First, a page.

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    Yes, I think you're right about the difference between Hamlet in Act III and Act V. Among other things, Hamlet is developing the ability to face mortality and not be overcome by sadness or tragic musing; in fact, he seems to have acquired the ability to laugh at the inevitability of death. I'm often reminded of Camus and The Myth of Sisyphus when I read this speech.

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    the beloved: Gladys's Avatar
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    Quote Originally Posted by ayesha.maya View Post
    What does Hamlet mean when he says to Yorick's skull: "Now get you to my lady's chamber and tell her, let her paint an inch thick, to this favour she must come. Make her laugh at that."
    Accepting the allusion to Ophelia, there also seems a strong allusion to Gertrude in these words of her son. For both Yorick and Hamlet, isn't "my lady" more naturally the queen? Just as Hamlet's words to Ophelia seem even more pertinent to Gertrude, or so Hamlet thinks:

    I have heard of your paintings too, well enough.
    God hath given you one face, and you make yourselves another.

    Similarly, Claudius's aside gently reminds us of a disloyal Gertrude, his late brother's wife, as seen through the eyes of Hamlet, her disenchanted son:

    The harlot's cheek, beautied with plast'ring art,
    Is not more ugly to the thing that helps it
    Than is my deed to my most painted word.
    "Love does not alter the beloved, it alters itself"

  6. #6
    Registered User Beewulf's Avatar
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    Yes, I think you're right, "my lady" could be directed at Gertrude, and the passage you cite is powerful evidence. It's also possible Hamlet is referring to women in general. Ultimately, it's ambiguous enough to support a variety of conclusions.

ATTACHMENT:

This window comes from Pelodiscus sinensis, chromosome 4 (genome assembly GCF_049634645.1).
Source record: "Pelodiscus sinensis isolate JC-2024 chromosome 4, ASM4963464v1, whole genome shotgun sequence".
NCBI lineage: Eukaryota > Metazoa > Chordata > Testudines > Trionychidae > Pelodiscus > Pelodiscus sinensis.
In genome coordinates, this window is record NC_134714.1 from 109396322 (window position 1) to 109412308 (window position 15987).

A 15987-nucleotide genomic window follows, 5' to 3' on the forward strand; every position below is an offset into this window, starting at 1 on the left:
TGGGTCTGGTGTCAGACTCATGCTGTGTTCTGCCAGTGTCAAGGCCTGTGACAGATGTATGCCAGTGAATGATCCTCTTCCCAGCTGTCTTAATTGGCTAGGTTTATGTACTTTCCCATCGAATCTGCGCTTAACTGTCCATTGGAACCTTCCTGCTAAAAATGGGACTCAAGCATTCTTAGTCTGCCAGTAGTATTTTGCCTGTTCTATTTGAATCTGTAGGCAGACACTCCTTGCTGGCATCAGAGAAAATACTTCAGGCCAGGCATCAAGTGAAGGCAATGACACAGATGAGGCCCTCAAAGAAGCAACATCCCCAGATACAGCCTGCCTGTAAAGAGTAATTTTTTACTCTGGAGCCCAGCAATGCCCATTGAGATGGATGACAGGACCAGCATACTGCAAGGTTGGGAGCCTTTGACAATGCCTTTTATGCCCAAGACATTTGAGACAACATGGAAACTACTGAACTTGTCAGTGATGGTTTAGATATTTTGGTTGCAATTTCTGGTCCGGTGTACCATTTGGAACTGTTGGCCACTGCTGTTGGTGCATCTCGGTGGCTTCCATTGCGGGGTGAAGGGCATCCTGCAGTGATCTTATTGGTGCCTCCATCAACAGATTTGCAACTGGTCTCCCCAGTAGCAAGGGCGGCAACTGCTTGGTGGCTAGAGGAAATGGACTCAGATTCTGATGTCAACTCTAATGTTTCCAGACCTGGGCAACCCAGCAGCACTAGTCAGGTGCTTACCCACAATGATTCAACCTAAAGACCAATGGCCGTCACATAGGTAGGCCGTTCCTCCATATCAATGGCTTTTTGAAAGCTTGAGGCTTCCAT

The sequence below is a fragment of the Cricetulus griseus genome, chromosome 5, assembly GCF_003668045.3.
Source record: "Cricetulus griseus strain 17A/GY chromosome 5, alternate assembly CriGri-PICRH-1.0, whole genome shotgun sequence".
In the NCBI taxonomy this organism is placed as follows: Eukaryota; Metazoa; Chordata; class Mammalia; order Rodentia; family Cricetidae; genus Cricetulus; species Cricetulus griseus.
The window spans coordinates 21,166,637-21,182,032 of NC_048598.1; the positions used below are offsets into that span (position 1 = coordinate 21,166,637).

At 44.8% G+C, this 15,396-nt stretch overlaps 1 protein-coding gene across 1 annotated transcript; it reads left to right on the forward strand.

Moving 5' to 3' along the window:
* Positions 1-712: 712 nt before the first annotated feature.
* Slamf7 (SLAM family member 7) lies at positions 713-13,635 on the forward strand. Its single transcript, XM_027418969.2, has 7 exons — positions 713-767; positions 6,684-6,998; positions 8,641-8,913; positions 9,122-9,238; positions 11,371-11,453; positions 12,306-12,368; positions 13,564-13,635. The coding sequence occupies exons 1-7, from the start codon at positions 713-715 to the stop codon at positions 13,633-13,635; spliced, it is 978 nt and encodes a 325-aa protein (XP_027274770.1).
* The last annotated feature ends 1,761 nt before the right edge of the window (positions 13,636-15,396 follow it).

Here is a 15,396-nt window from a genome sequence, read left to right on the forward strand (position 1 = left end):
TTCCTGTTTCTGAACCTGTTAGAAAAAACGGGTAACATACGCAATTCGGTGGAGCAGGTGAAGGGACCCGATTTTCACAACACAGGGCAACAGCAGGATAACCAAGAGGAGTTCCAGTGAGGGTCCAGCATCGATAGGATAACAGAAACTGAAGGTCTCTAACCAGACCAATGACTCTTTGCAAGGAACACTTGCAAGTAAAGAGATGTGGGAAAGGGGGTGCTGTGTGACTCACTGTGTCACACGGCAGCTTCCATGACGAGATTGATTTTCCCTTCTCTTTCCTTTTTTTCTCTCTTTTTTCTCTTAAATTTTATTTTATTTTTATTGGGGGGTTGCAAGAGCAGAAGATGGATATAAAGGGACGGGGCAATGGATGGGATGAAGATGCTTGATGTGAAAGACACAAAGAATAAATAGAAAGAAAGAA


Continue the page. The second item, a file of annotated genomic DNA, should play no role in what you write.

7. #7
    Yes, he could be referring to Gertrude as well... however, the fantastic irony of Ophelia's body being borne in immediately after this line, and then his shock when he finds out that it is her 'maimed' rites that are taking place... makes you wonder

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    Registered User Beewulf's Avatar
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    Quote Originally Posted by ayesha.maya View Post
    Yes, he could be referring to Gertrude as well... however, the fantastic irony of Ophelia's body being borne in immediately after this line, and then his shock when he finds out that it is her 'maimed' rites that are taking place... makes you wonder
    Yes, it was the idea of having Ophelia's body brought in immediately after Hamlet has been joking about her, that led me to think of Ophelia as the lady in Hamlet's, "get thee to my lady's chamber."

    According to the Oxford English Dictionary, in Shakespeare's day, "lady" described, among other things, a female head of household (which Gertrude could be) or a woman who is the object of romantic love or devotion (which Ophelia could be). Of course, if you were a Freudian, Gertrude could also be the the object of Hamlet's romantic love. Not my cup of tea, but it's possible.

  9. #9
    Quote Originally Posted by Beewulf View Post
    Of course, if you were a Freudian, Gertrude could also be the the object of Hamlet's romantic love. Not my cup of tea, but it's possible.
    'Tis true; 'tis true 'tis pity,
    And pity 'tis 'tis true